Categories: History

At Swim

At Swim

Many of the more remote swimming spots used to be for men only, in part due to the tendency of men to swim naked and frighten children and horses in Victorian times, for which they were banished to remote and often dangerous spots ...

Author: Brendan Mac Evilly

Publisher: Gill & Macmillan Ltd

ISBN: 9781848895850

Category: Travel

Page: 191

View: 422

Sea swimming is the great leveller; we’re all the same in a pair of togs. No one minds who you are or what you’ve done; the question is ‘are you getting in?’ Popular for centuries, sea swimming has had a recent surge in interest, with a growing community now taking the plunge. Brendan Mac Evilly and Michael O’Reilly, enthusiastic members of this bathing fraternity, chart their adventures in forty-three of Ireland’s most enticing places to swim. Along the way, they meet artists who come to the sea for inspiration and distance swimmers undertaking marathon sea swims. Their conversations with local dippers touch on the history and lore of these stunning locations and confirm Ireland’s vibrant sea-swimming culture. Part guidebook, part travelogue, part analysis of our relationship with the sea, At Swim explores the thrills, fears and joys of sea swimming.
Categories: Travel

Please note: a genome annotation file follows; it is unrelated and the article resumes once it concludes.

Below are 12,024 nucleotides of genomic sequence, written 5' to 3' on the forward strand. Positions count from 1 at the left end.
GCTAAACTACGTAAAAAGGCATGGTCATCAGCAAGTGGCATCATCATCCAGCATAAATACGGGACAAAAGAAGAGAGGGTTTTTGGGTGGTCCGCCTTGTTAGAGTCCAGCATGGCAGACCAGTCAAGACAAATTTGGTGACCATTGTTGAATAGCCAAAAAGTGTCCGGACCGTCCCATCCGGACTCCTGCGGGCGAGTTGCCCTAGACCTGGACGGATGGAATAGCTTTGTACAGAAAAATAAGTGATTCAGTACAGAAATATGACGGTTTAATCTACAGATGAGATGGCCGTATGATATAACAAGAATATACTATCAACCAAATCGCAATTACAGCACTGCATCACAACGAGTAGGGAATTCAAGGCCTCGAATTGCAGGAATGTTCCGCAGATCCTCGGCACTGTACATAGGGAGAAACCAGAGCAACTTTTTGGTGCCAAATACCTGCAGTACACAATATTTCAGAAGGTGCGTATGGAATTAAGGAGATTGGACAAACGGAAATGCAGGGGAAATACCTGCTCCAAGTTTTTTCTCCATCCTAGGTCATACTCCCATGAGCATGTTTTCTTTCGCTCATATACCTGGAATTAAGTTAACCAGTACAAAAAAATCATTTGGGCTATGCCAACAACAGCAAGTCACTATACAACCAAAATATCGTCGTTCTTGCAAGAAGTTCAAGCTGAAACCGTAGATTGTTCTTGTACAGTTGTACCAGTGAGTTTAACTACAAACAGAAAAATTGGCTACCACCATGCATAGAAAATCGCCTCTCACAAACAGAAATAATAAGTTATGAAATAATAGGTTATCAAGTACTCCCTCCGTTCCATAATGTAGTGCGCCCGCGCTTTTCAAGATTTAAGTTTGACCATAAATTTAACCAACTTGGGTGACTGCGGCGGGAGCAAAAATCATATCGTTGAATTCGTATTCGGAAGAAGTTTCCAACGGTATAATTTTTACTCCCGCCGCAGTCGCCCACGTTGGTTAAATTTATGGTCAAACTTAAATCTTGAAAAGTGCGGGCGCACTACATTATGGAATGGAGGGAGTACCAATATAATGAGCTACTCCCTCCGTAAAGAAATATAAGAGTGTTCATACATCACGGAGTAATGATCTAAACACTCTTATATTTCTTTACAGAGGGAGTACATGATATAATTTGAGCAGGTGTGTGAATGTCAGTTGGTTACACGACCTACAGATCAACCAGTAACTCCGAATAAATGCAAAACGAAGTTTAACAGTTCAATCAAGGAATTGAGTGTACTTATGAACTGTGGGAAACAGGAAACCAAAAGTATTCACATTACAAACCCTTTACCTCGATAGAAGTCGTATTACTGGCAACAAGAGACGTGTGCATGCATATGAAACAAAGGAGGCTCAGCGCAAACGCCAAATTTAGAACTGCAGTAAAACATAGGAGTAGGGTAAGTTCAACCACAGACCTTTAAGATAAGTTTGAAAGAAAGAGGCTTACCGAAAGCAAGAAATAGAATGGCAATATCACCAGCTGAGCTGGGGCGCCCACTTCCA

Strokes of Genius

Strokes of Genius

We owe the development of recreational swimming to the much worthier civic amenities that were built in English cities during the nineteenth century. When indoor pools were no longer seen as a means of providing basic hygiene and ...

Author: Eric Chaline

Publisher: Reaktion Books

ISBN: 9781780238906

Category: Sports & Recreation

Page: 256

View: 399

What could be better than diving into cool water on a hot day? In this enormously enjoyable and informative history of swimming, Eric Chaline sums up this most summery of moments with one phrase: pleasure beckons at the water’s edge. Strokes of Genius traces the history of swimming from the first civilizations to its current worldwide popularity as a sport, fitness pastime, and leisure activity. Chaline explores swimming’s role in ritual, early trade and manufacturing, warfare, and medicine, before describing its transformation in the early modern period into a leisure activity and a competitive sport—the necessary precursors that have made it the most common physical pastime in the developed world. The book celebrates the physicality and sensuality of swimming—attributes that Chaline argues could have contributed to the evolution of the human species. Swimming, like other disciplines that use repetitive movements to train the body and quiet the mind, is also a means of spiritual awakening—a personal journey of discovery. Swimming has attained the status of a cultural marker, denoting eroticism, leisure, endurance, adventure, exploration, and excellence. Strokes of Genius shows that there is not a single story of human swimming, but many currents that merge, diverge, and remerge. Chaline argues that swimming will become particularly important as we look toward a warmer future in which our survival may depend on our ability to adapt to life in an aquatic world.